Govt to safeguard local industries through anti-dumping duty, quantitative restrictions
KATHMANDU, June 5: The government has stepped up exercises to finalize a draft of Safeguard, Anti-dumping and Countervailing Act, aiming to provide protection to the local industries by imposing additional duty and quota restrictions for imported items that are sold at unfairly cheaper rates in the market.
The finalization of the Act has been rushed mainly as local manufacturers complained that cheaper goods mainly from neighboring China and India have flooded the market unfairly and was threatening some domestic industries.
The Act, once enforced, would allow the government to impose ´anti-dumping duty´ in case the import price of a product remained cheaper than its prices in the exporting country.
Similarly, the draft Act envisages to introduce an additional ´countervailing duty´ and ´safeguard measures´ that include safeguard duty or quantitative restriction if the dumped goods affected the domestic products, inflicting huge loss to the local producers.
Though Nepal was liable to introduce such laws before 2004 July as per the commitment with World Trade Organization (WTO), government apathy and lack of pressure from business community delayed the process.
“The draft act is chiefly aimed at protecting the local industries at a time when the dumped goods has been eroding the competitive capacity of domestic products and safeguarding the local goods by restricting the import quantity of competitor imported goods,” said a senior official at the MoCS. “We are finalizing the draft after one round of discussion with stakeholders and line ministries within one month.”
Goods that are produced in the exporter countries with subsidy are also to be restricted with additional duty.
However, the act has provisioned that no safeguard duty will be imposed if the quantity of the dumped competitor goods is less than three percent of the total imports of such goods from a single least developed country. Similarly, safeguard duty would not be imposed if the dumped goods imported from more than one least developed country constitute less than nine percent of total imports of such products to Nepal.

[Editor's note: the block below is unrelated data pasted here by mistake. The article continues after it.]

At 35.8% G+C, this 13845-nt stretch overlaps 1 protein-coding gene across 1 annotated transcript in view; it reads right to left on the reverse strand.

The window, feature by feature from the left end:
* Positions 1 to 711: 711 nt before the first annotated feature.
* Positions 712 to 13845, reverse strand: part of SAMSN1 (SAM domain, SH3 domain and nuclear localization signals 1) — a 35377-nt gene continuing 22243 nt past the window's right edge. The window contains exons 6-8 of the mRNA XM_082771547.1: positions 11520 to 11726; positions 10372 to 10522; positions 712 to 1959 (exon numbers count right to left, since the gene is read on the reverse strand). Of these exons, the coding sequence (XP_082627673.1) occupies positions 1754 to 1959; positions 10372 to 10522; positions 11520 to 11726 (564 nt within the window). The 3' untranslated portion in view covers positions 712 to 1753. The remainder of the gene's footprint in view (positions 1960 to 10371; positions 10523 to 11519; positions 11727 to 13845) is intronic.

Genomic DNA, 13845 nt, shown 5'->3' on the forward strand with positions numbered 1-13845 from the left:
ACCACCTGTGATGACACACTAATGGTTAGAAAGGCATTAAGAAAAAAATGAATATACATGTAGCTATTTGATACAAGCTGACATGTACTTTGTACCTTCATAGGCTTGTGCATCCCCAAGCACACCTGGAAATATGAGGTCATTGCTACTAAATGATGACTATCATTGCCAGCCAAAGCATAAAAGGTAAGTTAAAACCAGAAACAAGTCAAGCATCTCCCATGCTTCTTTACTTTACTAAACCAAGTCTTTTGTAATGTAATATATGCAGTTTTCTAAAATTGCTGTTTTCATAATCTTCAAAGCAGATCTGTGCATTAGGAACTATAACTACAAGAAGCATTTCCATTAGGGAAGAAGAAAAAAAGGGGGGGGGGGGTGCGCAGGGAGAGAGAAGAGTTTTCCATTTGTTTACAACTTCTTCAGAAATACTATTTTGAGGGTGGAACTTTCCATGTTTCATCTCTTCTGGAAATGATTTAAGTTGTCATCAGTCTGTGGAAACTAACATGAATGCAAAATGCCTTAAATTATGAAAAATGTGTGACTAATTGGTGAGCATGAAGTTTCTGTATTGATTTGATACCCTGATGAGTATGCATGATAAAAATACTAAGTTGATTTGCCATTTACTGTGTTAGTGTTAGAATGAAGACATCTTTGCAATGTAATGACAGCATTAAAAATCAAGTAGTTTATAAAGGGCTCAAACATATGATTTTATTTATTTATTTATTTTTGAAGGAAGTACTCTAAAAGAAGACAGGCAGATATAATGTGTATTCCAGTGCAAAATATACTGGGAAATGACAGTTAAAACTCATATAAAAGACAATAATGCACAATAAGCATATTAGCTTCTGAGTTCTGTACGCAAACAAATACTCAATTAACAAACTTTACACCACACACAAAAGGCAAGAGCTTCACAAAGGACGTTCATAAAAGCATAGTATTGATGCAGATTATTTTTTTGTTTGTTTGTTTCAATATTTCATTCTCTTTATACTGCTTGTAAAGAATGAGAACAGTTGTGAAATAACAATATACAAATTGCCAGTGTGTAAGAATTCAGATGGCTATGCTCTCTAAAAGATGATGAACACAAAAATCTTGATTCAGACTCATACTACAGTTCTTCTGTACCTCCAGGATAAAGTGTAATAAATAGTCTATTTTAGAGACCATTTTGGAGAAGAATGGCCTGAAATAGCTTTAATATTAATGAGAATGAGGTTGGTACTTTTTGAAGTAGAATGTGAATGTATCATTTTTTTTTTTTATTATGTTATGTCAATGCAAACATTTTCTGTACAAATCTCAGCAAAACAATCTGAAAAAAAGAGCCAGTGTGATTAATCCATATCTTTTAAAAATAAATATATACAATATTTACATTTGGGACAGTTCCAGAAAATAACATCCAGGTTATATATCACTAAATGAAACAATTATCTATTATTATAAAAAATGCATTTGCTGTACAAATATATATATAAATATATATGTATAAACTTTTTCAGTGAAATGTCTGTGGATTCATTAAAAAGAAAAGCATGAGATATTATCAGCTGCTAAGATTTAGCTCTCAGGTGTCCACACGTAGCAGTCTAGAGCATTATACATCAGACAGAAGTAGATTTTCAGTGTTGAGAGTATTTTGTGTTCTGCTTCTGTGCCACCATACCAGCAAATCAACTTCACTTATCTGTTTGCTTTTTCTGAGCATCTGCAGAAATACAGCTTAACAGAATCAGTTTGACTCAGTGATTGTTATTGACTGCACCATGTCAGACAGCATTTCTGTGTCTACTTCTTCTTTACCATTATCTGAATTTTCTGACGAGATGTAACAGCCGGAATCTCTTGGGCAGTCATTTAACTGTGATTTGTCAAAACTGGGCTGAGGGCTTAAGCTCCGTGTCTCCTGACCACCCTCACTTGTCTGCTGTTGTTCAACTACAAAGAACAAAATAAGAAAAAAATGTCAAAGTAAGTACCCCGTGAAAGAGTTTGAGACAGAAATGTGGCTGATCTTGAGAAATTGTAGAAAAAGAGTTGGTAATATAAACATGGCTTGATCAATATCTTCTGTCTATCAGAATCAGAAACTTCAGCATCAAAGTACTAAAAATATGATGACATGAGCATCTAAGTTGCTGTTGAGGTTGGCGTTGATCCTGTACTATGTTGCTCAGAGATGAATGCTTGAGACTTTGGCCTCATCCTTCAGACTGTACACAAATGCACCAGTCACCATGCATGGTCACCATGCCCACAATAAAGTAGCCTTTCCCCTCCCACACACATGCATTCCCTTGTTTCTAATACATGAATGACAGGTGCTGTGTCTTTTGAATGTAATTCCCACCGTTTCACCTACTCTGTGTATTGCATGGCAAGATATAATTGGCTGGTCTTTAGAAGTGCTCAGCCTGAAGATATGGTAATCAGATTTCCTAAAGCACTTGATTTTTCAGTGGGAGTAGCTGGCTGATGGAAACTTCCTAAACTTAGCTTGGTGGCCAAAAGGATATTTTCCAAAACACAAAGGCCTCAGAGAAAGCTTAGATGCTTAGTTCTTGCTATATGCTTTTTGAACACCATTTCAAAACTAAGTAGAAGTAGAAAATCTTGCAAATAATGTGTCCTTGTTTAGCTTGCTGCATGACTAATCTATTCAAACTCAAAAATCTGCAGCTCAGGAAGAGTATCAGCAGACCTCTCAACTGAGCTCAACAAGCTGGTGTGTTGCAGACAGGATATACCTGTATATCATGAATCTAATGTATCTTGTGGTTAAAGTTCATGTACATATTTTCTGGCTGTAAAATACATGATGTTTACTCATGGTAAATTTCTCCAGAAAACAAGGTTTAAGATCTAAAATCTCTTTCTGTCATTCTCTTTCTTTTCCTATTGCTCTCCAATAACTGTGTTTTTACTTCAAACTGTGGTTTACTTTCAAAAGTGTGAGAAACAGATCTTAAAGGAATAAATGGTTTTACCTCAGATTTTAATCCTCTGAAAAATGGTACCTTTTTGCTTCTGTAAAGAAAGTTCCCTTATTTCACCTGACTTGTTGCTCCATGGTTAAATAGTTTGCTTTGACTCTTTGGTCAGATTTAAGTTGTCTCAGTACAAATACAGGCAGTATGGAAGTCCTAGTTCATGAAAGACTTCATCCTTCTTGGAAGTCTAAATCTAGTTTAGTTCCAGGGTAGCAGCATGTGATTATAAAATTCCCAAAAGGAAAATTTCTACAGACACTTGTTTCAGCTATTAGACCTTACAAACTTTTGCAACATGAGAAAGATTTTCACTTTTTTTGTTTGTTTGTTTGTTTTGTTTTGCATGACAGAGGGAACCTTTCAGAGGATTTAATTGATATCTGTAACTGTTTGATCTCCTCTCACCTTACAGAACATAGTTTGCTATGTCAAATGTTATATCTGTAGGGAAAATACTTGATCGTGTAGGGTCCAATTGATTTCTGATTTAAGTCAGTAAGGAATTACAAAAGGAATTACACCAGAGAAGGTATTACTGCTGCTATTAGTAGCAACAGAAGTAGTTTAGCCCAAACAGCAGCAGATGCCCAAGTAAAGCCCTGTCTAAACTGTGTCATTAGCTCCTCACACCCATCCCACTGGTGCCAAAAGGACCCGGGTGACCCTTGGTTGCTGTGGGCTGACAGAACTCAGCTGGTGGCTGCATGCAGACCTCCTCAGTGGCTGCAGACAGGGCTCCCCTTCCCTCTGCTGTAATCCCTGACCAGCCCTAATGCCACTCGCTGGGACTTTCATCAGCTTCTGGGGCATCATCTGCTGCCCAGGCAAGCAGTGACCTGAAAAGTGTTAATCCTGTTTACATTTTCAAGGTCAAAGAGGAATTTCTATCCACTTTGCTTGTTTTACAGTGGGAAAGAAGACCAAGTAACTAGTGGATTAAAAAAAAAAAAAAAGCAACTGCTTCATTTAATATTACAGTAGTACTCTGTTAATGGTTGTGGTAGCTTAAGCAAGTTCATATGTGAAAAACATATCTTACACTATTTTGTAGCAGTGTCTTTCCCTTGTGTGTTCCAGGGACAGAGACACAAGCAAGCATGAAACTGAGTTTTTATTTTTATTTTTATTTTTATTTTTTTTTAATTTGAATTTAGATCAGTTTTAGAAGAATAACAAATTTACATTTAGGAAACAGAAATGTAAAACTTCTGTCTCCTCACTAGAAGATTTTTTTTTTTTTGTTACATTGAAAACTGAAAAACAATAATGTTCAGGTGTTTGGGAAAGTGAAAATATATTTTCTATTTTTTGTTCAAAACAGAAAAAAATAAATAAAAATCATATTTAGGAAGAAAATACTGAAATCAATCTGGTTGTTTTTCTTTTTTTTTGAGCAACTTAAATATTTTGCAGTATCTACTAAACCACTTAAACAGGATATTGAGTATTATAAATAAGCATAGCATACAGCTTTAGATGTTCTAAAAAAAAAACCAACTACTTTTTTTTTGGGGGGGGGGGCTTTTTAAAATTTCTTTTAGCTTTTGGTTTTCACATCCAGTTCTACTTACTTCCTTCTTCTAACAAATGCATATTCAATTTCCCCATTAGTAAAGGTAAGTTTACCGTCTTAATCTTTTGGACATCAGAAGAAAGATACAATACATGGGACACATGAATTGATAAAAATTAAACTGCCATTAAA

“Safeguard duty could be imposed for four years and could be extended up to 10 years if the government deems necessary,” said the source.
The act has also stipulated to impose special safeguard duty to set up necessary industry within the country in the case when serious decline is reported in the foreign currency reserve and serious problem emerged in balance of payment.
Likewise, special safeguard duty is slapped on imports of agriculture goods that go beyond the accepted limit at dumped price at domestic market.
Similarly, the government can execute anti-dumping and countervailing duties for five years each with provision to be extended to ten years if it is deems necessary in case of growing threat to domestic industry from dumped foreign products.
The government can slap interim duty on the dumped goods for two months since the investigation on the imports of such goods with the provision to be effective for up to nine months. The World Trade Organization (WTO) should be notified by the government about the imposition of the anti-dumping and countervailing duty for the dumped products.
“The duty for the dumped products could be ascertained among the dumping margin, subsidy margin and loss inflicted to the concerned domestic producer whichever is lower,” said the source.
The act also stipulates the completion of the government investigation on reported dumping of goods to complete within six months of its commencement subject to the extension for up to another six months if needed.